Areas of Expertise
Severe mental illness, schizophrenia, psychotic disorders, psychophysiology - EEG, brain function.
Bill Hetrick is a clinical psychologist whose research interests focus on the behavioral, cognitive and biological bases of severe psychological disorders, such as schizophrenia, substance use disorders, bipolar disorder and autism. His laboratory uses translational and electrophysiological methods to characterize brain and behavior. His teaching is focused on clinical and translational research, dimensional approaches to psychopathology, abnormal psychology, evidence-based practice, intervention and evaluation and foundations of clinical psychology.
Hetrick serves as chair of the Department of Psychological and Brain Sciences and co-director of the Clinical and Cognitive Neuroscience Center with Brian O’Donnell. He serves on the executive boards of the Council of Graduate Departments of Psychology and of the Psychological Clinical Science Accreditation System.View full bio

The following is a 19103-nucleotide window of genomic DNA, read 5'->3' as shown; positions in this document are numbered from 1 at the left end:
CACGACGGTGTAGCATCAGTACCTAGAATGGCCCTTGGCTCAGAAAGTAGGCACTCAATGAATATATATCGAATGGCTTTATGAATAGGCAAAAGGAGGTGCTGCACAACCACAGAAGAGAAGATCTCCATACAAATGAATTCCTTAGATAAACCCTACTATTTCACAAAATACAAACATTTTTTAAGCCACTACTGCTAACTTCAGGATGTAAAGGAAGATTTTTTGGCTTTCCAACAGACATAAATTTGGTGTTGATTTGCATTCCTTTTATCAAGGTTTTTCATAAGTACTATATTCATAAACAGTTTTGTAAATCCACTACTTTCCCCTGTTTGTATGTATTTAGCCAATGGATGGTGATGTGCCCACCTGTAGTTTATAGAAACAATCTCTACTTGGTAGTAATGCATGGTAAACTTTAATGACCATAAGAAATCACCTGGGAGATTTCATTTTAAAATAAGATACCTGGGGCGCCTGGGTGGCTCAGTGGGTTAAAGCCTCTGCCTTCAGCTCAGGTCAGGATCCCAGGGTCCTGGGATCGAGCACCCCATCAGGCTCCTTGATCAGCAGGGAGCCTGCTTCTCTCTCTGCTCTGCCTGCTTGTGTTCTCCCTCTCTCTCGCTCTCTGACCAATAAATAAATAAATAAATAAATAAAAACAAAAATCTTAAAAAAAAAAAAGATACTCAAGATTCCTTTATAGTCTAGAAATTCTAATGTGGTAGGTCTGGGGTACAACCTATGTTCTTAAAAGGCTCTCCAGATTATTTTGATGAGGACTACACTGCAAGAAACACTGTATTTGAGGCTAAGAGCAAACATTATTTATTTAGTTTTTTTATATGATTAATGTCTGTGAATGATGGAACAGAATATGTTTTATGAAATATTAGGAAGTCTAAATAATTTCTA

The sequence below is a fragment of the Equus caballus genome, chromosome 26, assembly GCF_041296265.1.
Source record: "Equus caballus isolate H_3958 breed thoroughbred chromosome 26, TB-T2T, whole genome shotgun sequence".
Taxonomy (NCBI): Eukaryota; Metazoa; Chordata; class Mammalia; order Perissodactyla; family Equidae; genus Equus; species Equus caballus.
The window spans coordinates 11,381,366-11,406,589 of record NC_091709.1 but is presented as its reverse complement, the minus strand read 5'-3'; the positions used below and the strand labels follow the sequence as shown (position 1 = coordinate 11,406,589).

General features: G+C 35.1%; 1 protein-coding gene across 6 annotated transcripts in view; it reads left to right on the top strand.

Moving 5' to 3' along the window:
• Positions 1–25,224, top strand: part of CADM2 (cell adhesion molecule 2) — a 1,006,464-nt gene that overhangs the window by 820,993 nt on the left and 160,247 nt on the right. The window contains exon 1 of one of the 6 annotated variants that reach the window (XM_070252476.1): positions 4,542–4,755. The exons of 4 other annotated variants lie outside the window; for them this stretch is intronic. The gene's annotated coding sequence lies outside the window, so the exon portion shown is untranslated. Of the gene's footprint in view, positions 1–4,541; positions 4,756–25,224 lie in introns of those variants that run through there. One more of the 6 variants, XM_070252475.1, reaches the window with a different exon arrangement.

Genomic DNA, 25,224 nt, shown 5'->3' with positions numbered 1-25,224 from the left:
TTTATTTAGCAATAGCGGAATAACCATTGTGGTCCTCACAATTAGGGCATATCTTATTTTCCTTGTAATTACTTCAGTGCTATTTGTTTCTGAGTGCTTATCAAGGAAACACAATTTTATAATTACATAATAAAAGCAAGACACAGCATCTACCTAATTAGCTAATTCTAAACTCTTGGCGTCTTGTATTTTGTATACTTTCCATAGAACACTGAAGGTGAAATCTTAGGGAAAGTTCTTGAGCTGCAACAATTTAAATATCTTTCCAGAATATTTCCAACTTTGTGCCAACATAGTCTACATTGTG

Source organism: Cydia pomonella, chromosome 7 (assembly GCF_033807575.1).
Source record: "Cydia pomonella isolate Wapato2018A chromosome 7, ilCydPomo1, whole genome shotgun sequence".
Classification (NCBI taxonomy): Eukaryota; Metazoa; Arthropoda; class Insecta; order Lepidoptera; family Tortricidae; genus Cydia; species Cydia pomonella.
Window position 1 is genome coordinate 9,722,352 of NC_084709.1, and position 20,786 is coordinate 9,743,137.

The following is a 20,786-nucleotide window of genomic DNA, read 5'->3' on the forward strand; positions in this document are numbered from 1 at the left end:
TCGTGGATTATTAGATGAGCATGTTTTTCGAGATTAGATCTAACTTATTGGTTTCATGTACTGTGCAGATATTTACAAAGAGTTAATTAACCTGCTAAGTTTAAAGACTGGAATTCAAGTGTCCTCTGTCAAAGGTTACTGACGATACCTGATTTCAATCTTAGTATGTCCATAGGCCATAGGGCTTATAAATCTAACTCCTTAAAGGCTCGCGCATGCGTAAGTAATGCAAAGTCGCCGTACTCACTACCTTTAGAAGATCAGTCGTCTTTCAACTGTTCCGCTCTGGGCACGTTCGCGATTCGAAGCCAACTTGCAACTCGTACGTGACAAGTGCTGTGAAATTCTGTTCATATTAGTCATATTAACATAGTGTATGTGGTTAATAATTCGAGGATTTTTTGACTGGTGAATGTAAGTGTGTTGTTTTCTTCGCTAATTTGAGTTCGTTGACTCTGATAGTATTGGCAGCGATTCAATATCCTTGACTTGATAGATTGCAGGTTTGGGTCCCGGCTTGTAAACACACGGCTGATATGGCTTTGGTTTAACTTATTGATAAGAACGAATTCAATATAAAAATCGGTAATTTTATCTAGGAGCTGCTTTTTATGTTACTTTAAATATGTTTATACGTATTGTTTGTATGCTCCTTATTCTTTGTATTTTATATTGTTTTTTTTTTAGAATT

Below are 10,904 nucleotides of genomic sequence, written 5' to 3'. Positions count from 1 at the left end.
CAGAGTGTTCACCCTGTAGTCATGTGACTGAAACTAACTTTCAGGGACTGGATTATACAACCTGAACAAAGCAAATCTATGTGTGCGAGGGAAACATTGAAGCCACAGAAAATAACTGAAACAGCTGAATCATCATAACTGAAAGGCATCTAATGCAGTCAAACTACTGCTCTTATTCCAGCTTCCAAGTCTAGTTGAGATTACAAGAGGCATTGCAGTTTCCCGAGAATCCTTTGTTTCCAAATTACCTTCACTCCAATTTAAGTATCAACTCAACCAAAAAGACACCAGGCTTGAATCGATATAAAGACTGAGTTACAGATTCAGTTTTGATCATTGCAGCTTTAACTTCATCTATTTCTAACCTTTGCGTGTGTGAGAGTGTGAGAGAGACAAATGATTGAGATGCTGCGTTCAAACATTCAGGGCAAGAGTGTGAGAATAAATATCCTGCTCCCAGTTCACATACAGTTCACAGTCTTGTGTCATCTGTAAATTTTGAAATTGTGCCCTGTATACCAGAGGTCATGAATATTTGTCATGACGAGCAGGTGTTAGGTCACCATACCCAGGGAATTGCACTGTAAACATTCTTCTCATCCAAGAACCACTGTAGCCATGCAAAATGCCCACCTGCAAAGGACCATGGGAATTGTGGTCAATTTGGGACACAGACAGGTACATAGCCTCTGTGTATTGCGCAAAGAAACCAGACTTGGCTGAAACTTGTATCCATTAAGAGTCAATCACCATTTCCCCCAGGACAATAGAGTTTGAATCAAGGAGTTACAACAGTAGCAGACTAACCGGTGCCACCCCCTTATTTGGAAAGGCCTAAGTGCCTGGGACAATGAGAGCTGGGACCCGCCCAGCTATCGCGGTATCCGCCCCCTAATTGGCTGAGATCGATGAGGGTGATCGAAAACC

Hetrick's laboratory uses translational and electrophysiological methods, including studies of experimental cognitive and pharmacological interventions. A specific focus of his research lab over the past decade has been the study of cerebellar involvement in psychiatric disorders. For example, using cerebellar-dependent eye blink conditioning, his group has shown that individuals in the schizophrenia spectrum have profound associate learning deficits. Similarly, they have reported deficits in schizophrenia on several other cerebellar-dependent tasks, including finger tapping, temporal bisection/time estimation, and postural sway. In addition, they have published evidence that interventions targeting cerebellar-dependent mechanisms hold promise. Hetrick's research program has received strong National Institutes of Health support, and he has over 100 publications in peer-reviewed journals.
Hetrick's teaching efforts have received recognition by receipt of the IU Trustee's Teaching Award in 2007 and again in 2012. He is involved in research training of psychology, neuroscience, cognitive science and psychiatry doctoral students.
Updated on: April 17, 2018